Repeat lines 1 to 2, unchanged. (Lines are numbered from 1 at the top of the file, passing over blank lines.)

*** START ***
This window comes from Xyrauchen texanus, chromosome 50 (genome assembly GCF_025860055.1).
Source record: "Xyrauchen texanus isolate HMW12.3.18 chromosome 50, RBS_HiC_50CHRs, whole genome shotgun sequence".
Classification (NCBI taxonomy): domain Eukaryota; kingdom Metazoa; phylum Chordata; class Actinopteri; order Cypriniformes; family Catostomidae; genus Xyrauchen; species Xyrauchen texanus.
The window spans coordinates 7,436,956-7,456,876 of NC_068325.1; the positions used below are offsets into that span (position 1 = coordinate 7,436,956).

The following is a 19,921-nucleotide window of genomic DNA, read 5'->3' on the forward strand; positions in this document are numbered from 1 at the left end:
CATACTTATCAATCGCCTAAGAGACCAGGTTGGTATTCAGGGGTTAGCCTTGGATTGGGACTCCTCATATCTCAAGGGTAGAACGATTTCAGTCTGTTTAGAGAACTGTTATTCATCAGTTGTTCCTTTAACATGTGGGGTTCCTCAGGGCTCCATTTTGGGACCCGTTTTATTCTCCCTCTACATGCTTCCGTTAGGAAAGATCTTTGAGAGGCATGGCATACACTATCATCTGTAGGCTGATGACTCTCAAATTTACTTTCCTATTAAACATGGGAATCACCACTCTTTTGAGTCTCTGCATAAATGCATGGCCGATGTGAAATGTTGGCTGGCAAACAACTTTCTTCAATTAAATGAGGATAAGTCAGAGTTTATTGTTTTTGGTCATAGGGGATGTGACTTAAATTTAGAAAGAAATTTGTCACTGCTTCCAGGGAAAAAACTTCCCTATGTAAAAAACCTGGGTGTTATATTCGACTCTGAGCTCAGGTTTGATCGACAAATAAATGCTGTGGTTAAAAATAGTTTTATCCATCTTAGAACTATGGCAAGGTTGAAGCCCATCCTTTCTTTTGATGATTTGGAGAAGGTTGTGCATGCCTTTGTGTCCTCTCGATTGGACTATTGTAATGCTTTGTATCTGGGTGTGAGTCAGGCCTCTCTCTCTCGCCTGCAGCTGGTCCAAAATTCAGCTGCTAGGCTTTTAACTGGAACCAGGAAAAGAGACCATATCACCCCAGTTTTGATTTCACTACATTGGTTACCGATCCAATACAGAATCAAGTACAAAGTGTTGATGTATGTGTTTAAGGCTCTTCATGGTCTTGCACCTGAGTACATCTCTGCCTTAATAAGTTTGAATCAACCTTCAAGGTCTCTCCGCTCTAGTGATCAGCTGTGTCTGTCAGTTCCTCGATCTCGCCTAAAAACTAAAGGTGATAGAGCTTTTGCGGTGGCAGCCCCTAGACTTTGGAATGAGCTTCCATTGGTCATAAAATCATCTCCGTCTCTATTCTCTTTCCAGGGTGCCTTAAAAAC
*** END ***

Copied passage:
This window comes from Xyrauchen texanus, chromosome 50 (genome assembly GCF_025860055.1).
Source record: "Xyrauchen texanus isolate HMW12.3.18 chromosome 50, RBS_HiC_50CHRs, whole genome shotgun sequence".